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San Francisco street vendors will get $1,000 cash from city after ban

3 women comforting one another with a sign that reads "Soy el sustento De 'Mi Familia' - No Soy Ladon Ni Criminal ..."
Milagros Lopez, left, Maria Villegas, center, and Yoro Saviano, all street vendors, comfort one another after a gathering held by the Mission Street Vendor Association on 24th and Mission streets in late November when the city implemented a ban in the area. | Source: Gina Castro/The Standard

San Francisco plans to pay cash to a group of legitimate street vendors who have been negatively impacted by a recent ban.

In response to mounting complaints about illegal vending in the Mission District, Supervisor Hillary Ronen spearheaded a 90-day ban on all street vending on Mission Street last month. 

The crackdown, accompanied by the opening of two indoor markets, left many permitted vendors losing out on earnings as the holidays approach.

Now, in an effort to address those inequities, the Office of Economic and Workforce Development is offering $1,000 to approximately 40 street vendors, according to a statement from Mayor London Breed’s office.

“San Francisco is committed to creating economic pathways for our permitted vendors and identifying resources and opportunities that support their long-term sustainability,” the statement read.

In addition to sums of cash, Breed’s office said the city is offering business consulting services, workforce training, marketing support and “holiday-themed events and activations to attract customers.”

Rodrigo Lopez, one of the permitted vendors who moved indoors to the 2137 Mission St. location, confirmed that city officials and the Latino Task Force approached vendors about the money but said there was confusion about how vendors would get paid.

According to Lopez, members of the Latino Task Force took vendors' information down to contact them but were not given a concrete answer on how to apply for the funds or when the money may be available.

“The supervisor’s office said last Thursday that money would be available on Dec. 15 in the form of a payment card,” he said.

Man in black shirt stands in front of a stand with apparel
Rodrigo Lopez poses in front of his stand in the city-operated market for street vendors in the Mission District. | Source: Eli M. Rosenberg

The cash supplements are available to “previously approved” vendors—like Lopez—who are “eligible based on income,” according to the mayor’s office.

When Lopez and a group of vendors spoke with a representative from the Latino Task Force on Monday, they said they were informed it may take months for money to get to vendors.

“They said it could be delayed two to three months for us to get it,” Lopez said. “They said it is a process and they didn’t have the money or believe it would be ready by the 15th.”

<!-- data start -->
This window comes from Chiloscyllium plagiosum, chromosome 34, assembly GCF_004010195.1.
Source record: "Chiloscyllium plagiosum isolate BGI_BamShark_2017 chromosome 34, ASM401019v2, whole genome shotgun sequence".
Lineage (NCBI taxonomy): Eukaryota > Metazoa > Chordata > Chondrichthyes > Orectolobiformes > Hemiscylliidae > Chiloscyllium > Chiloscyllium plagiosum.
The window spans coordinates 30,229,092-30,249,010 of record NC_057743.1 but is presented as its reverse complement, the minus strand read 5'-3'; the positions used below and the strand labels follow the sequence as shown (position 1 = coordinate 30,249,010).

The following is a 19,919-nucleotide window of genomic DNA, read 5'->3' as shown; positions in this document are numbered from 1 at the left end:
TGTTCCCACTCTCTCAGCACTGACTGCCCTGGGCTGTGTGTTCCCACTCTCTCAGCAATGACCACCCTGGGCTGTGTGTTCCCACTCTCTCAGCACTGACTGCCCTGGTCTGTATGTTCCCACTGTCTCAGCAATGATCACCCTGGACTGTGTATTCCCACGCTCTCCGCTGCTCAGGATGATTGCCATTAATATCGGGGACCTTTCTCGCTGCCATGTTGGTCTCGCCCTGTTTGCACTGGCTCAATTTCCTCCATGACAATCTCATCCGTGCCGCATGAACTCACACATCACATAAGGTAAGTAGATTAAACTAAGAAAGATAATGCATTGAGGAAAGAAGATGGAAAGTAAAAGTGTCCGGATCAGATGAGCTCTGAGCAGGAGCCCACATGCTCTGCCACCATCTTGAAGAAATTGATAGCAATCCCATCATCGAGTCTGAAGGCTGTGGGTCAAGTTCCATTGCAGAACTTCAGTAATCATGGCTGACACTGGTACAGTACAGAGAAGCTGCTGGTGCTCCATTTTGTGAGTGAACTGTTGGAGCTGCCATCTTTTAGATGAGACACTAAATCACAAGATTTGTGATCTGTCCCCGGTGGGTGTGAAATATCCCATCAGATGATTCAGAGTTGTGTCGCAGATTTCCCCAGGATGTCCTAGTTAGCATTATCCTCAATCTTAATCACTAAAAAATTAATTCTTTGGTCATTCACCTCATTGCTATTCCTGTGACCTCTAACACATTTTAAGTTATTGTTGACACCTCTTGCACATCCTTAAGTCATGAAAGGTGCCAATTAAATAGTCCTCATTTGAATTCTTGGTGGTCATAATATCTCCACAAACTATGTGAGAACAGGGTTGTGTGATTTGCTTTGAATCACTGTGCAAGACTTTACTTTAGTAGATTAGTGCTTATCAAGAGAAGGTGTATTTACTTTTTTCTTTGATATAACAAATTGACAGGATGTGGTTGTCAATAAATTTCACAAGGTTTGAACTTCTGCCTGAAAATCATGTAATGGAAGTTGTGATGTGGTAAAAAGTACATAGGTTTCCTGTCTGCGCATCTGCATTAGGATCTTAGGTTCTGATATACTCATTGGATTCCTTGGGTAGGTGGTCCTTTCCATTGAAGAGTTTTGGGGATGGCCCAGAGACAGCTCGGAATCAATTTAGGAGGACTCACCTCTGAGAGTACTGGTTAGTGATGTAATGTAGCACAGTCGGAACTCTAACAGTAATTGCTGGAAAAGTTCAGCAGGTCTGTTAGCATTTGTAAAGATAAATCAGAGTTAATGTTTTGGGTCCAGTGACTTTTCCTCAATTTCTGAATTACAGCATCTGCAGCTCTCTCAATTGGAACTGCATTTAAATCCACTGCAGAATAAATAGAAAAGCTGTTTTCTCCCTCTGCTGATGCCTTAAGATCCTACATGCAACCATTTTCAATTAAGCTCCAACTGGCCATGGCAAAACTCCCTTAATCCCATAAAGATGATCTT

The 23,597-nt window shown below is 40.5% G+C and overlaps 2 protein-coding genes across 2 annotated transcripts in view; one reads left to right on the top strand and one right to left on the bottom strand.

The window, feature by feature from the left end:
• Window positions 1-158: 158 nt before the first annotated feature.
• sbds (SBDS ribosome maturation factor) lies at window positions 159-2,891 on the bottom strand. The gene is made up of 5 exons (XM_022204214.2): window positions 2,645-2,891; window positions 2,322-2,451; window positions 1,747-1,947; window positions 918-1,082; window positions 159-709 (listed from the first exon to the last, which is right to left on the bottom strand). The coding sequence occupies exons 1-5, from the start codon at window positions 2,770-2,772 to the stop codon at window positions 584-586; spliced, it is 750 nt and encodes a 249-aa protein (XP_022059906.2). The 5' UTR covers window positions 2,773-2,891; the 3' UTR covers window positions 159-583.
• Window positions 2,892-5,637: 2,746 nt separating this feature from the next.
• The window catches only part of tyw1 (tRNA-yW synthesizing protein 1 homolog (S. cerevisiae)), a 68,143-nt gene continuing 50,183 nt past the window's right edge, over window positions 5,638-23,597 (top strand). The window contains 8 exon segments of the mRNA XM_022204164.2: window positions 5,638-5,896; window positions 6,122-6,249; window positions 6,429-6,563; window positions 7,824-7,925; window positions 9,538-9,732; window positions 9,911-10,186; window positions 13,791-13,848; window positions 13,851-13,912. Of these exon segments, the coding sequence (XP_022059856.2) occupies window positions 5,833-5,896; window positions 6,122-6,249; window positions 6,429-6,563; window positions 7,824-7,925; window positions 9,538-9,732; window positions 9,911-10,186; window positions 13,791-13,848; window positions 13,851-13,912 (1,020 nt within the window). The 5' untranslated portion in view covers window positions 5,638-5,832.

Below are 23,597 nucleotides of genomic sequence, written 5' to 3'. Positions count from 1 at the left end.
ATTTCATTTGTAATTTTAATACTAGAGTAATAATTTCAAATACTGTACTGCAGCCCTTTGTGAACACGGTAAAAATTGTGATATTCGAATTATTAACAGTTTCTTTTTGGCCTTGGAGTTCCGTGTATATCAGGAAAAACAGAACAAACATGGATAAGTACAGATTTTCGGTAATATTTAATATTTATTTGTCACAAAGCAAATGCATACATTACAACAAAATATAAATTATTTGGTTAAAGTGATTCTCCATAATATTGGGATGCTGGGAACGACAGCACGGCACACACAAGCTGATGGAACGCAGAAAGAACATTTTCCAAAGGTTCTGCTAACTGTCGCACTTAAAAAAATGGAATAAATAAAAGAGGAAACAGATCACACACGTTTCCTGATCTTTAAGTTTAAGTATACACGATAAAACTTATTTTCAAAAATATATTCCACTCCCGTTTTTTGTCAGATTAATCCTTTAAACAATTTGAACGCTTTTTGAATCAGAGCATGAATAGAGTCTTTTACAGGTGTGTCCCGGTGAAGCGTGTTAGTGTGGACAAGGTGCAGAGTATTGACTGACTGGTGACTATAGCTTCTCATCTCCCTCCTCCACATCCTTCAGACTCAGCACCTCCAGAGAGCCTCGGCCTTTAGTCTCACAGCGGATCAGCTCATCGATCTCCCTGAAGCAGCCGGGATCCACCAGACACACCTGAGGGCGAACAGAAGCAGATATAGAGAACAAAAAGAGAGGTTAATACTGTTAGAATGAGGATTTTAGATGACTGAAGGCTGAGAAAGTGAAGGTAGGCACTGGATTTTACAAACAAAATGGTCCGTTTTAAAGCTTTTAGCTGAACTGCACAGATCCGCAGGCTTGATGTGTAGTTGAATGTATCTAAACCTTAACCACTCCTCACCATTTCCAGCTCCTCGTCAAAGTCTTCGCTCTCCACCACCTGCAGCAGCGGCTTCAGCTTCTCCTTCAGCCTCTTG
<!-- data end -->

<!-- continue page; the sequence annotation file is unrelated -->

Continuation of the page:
Lopez appreciates the city’s gesture but believes that the cash isn’t enough to recoup the vendors' losses ahead of the holiday season. The same concern was brought up in a community meeting in late October.

“I invested about $5,000 for this holiday season, which covers November and December,” Lopez said, adding that he used credit cards while other vendors took out small loans that they’ve told him they can’t pay back due to the ban.

“So $1,000 really doesn’t make up my expenses," he said. "It’s money, and it helps. I won’t say it doesn’t, but it really is a grain of sand compared to what I’ve spent. I’ve lost faith in the politics of the city of San Francisco.”

Ronen told The Standard the payments weren’t intended to recoup all the losses from the ban. 

Rather, she said the cash supplements, along with the other support offered, are supposed to give vendors a chance to stabilize their businesses or find other sources of income. 

A woman named Gladys points in both directions at waist level with a large group of people listening to her, including Supervisor Hillary Rosen to her right.
A woman named Gladys, who said she was a street vendor of 27 years, center, tells Supervisor Hillary Ronen about her concerns about the 90-day street vending ban at 24th and Mission streets. | Source: Gina Castro/The Standard

“We know that this transition has been hard for the vendors, and we wanted to ease that transition,” Ronen said. “The financial assistance wasn’t intended to make them whole, to provide replacement income for their business.” 

Ronen added that while vendors have been particularly displeased by the ban, she’s received more thank-you notes over this measure than ever before in her career as a legislator. That being said, she said she still hopes the city can find ways to support legitimate vendors harmed by the move. 

“Everyone wants to bash San Francisco for our street conditions, and when we get it right, we still get bashed,” Ronen said. “We 100% believe we can do this. We can figure out an alternative source of income for 40 vendors.”

Correction: A photo caption in this story was updated with the proper spelling of Supervisor Hillary Ronen's name.